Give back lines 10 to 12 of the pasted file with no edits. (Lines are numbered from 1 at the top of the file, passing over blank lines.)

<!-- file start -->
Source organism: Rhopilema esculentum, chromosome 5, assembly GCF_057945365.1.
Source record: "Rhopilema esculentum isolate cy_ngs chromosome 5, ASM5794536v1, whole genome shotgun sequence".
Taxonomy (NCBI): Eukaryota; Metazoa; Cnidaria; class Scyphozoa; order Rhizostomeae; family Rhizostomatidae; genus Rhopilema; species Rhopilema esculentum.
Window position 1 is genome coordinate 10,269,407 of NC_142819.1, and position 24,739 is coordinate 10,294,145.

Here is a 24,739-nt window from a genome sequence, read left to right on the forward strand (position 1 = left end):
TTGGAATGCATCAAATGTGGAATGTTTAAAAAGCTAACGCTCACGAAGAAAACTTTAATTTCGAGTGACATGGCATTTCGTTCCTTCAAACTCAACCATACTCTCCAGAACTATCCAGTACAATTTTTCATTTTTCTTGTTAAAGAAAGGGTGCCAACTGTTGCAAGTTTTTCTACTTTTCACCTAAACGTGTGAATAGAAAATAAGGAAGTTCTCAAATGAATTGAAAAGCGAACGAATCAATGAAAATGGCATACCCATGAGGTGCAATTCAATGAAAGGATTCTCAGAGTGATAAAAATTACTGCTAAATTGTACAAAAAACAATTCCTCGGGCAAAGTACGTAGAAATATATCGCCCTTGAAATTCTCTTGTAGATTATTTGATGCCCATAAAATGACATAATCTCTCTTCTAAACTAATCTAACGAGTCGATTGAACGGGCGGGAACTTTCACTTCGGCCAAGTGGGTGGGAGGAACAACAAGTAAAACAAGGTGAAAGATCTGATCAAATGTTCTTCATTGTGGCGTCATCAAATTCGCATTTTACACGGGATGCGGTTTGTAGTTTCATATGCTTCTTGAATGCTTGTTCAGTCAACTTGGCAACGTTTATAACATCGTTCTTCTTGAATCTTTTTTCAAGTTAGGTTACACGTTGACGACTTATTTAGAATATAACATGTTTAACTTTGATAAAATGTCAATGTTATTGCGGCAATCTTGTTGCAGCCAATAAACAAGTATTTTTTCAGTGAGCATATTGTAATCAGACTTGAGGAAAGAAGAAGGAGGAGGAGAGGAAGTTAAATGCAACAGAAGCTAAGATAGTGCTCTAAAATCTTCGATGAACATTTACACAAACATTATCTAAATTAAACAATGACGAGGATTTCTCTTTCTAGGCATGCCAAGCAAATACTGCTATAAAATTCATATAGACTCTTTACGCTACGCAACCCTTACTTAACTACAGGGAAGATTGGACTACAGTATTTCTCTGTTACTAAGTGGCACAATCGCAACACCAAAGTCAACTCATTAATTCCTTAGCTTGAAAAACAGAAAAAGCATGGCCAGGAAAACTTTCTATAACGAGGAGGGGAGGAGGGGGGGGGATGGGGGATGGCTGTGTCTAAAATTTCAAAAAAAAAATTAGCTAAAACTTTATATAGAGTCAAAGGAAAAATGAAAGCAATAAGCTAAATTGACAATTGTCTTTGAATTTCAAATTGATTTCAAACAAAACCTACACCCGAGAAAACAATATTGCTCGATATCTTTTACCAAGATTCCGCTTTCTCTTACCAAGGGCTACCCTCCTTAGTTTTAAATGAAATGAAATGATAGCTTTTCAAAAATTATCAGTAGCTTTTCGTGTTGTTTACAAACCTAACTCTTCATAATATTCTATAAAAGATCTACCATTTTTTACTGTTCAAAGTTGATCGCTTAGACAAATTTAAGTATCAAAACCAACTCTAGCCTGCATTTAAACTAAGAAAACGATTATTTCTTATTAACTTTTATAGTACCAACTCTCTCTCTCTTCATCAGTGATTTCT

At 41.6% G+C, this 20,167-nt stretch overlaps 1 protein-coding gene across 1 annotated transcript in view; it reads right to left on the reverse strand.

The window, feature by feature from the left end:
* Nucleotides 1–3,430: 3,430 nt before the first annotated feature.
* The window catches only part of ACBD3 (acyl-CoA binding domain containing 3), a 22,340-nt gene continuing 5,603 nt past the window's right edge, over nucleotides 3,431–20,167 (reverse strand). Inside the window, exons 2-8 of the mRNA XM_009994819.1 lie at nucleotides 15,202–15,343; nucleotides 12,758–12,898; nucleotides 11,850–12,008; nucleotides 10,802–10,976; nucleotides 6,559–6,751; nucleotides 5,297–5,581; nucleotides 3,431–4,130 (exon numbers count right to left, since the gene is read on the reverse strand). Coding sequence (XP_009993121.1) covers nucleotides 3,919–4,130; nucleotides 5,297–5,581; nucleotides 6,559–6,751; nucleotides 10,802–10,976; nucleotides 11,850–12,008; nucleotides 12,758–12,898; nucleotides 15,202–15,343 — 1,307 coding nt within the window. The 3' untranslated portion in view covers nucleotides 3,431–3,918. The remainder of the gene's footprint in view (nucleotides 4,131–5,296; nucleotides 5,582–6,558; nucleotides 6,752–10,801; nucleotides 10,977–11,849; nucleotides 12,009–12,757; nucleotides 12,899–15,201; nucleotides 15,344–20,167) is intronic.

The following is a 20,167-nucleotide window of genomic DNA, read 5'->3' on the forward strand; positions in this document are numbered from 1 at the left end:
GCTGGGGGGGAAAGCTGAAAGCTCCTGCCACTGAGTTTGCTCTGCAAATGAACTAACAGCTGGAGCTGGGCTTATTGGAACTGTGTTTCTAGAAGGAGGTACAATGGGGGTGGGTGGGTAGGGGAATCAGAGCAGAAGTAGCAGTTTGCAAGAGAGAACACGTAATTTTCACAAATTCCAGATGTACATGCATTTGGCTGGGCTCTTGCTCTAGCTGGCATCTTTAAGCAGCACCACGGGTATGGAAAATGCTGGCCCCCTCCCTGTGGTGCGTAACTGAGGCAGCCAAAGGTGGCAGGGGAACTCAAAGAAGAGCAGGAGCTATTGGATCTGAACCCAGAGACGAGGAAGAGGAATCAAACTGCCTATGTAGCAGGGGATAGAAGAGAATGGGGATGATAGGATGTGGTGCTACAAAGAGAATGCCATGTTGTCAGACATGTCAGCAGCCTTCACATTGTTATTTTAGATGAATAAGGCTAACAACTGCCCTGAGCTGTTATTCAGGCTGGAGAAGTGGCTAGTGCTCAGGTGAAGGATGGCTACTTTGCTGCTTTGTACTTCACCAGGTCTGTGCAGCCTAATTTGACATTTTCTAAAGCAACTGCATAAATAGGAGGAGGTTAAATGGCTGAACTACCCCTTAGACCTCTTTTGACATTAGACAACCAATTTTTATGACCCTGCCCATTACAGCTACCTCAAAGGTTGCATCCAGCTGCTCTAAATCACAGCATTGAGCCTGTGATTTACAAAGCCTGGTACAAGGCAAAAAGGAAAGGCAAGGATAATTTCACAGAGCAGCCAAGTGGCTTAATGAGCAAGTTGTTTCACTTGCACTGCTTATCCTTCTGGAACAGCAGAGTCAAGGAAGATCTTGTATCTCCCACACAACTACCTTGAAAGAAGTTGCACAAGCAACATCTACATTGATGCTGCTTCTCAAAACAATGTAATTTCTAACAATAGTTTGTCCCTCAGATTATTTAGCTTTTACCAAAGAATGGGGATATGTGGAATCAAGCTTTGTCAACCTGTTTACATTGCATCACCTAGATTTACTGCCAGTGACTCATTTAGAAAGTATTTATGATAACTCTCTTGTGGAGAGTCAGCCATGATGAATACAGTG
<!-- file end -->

* The window catches only part of ACBD3 (acyl-CoA binding domain containing 3), a 22,340-nt gene continuing 5,603 nt past the window's right edge, over nucleotides 3,431–20,167 (reverse strand). Inside the window, exons 2-8 of the mRNA XM_009994819.1 lie at nucleotides 15,202–15,343; nucleotides 12,758–12,898; nucleotides 11,850–12,008; nucleotides 10,802–10,976; nucleotides 6,559–6,751; nucleotides 5,297–5,581; nucleotides 3,431–4,130 (exon numbers count right to left, since the gene is read on the reverse strand). Coding sequence (XP_009993121.1) covers nucleotides 3,919–4,130; nucleotides 5,297–5,581; nucleotides 6,559–6,751; nucleotides 10,802–10,976; nucleotides 11,850–12,008; nucleotides 12,758–12,898; nucleotides 15,202–15,343 — 1,307 coding nt within the window. The 3' untranslated portion in view covers nucleotides 3,431–3,918. The remainder of the gene's footprint in view (nucleotides 4,131–5,296; nucleotides 5,582–6,558; nucleotides 6,752–10,801; nucleotides 10,977–11,849; nucleotides 12,009–12,757; nucleotides 12,899–15,201; nucleotides 15,344–20,167) is intronic.

The following is a 20,167-nucleotide window of genomic DNA, read 5'->3' on the forward strand; positions in this document are numbered from 1 at the left end:
GCTGGGGGGGAAAGCTGAAAGCTCCTGCCACTGAGTTTGCTCTGCAAATGAACTAACAGCTGGAGCTGGGCTTATTGGAACTGTGTTTCTAGAAGGAGGTACAATGGGGGTGGGTGGGTAGGGGAATCAGAGCAGAAGTAGCAGTTTGCAAGAGAGAACACGTAATTTTCACAAATTCCAGATGTACATGCATTTGGCTGGGCTCTTGCTCTAGCTGGCATCTTTAAGCAGCACCACGGGTATGGAAAATGCTGGCCCCCTCCCTGTGGTGCGTAACTGAGGCAGCCAAAGGTGGCAGGGGAACTCAAAGAAGAGCAGGAGCTATTGGATCTGAACCCAGAGACGAGGAAGAGGAATCAAACTGCCTATGTAGCAGGGGATAGAAGAGAATGGGGATGATAGGATGTGGTGCTACAAAGAGAATGCCATGTTGTCAGACATGTCAGCAGCCTTCACATTGTTATTTTAGATGAATAAGGCTAACAACTGCCCTGAGCTGTTATTCAGGCTGGAGAAGTGGCTAGTGCTCAGGTGAAGGATGGCTACTTTGCTGCTTTGTACTTCACCAGGTCTGTGCAGCCTAATTTGACATTTTCTAAAGCAACTGCATAAATAGGAGGAGGTTAAATGGCTGAACTACCCCTTAGACCTCTTTTGACATTAGACAACCAATTTTTATGACCCTGCCCATTACAGCTACCTCAAAGGTTGCATCCAGCTGCTCTAAATCACAGCATTGAGCCTGTGATTTACAAAGCCTGGTACAAGGCAAAAAGGAAAGGCAAGGATAATTTCACAGAGCAGCCAAGTGGCTTAATGAGCAAGTTGTTTCACTTGCACTGCTTATCCTTCTGGAACAGCAGAGTCAAGGAAGATCTTGTATCTCCCACACAACTACCTTGAAAGAAGTTGCACAAGCAACATCTACATTGATGCTGCTTCTCAAAACAATGTAATTTCTAACAATAGTTTGTCCCTCAGATTATTTAGCTTTTACCAAAGAATGGGGATATGTGGAATCAAGCTTTGTCAACCTGTTTACATTGCATCACCTAGATTTACTGCCAGTGACTCATTTAGAAAGTATTTATGATAACTCTCTTGTGGAGAGTCAGCCATGATGAATACAGTG